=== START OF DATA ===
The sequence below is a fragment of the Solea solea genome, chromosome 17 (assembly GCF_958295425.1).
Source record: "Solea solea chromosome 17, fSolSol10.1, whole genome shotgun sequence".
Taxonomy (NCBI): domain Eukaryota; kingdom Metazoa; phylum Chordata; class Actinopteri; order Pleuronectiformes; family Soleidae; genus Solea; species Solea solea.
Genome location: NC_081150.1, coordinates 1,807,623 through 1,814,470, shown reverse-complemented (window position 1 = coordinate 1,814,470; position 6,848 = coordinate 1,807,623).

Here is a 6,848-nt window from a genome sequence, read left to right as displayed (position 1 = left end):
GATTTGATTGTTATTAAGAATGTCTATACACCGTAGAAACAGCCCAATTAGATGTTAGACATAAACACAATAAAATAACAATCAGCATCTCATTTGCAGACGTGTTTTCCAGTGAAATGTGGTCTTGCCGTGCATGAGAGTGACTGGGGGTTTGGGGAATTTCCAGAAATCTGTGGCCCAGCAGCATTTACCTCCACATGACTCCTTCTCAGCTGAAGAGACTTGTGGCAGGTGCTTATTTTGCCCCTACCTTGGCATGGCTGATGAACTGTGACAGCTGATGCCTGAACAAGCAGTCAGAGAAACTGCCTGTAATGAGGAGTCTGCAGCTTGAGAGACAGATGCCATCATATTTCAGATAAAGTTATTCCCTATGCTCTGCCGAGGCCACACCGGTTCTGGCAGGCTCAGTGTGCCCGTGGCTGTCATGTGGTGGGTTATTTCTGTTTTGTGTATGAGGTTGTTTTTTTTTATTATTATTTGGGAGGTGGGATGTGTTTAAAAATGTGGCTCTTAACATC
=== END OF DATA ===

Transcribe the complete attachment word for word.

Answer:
The sequence below is a fragment of the Solea solea genome, chromosome 17 (assembly GCF_958295425.1).
Source record: "Solea solea chromosome 17, fSolSol10.1, whole genome shotgun sequence".
Taxonomy (NCBI): domain Eukaryota; kingdom Metazoa; phylum Chordata; class Actinopteri; order Pleuronectiformes; family Soleidae; genus Solea; species Solea solea.
Genome location: NC_081150.1, coordinates 1,807,623 through 1,814,470, shown reverse-complemented (window position 1 = coordinate 1,814,470; position 6,848 = coordinate 1,807,623).

Here is a 6,848-nt window from a genome sequence, read left to right as displayed (position 1 = left end):
GATTTGATTGTTATTAAGAATGTCTATACACCGTAGAAACAGCCCAATTAGATGTTAGACATAAACACAATAAAATAACAATCAGCATCTCATTTGCAGACGTGTTTTCCAGTGAAATGTGGTCTTGCCGTGCATGAGAGTGACTGGGGGTTTGGGGAATTTCCAGAAATCTGTGGCCCAGCAGCATTTACCTCCACATGACTCCTTCTCAGCTGAAGAGACTTGTGGCAGGTGCTTATTTTGCCCCTACCTTGGCATGGCTGATGAACTGTGACAGCTGATGCCTGAACAAGCAGTCAGAGAAACTGCCTGTAATGAGGAGTCTGCAGCTTGAGAGACAGATGCCATCATATTTCAGATAAAGTTATTCCCTATGCTCTGCCGAGGCCACACCGGTTCTGGCAGGCTCAGTGTGCCCGTGGCTGTCATGTGGTGGGTTATTTCTGTTTTGTGTATGAGGTTGTTTTTTTTTATTATTATTTGGGAGGTGGGATGTGTTTAAAAATGTGGCTCTTAACATC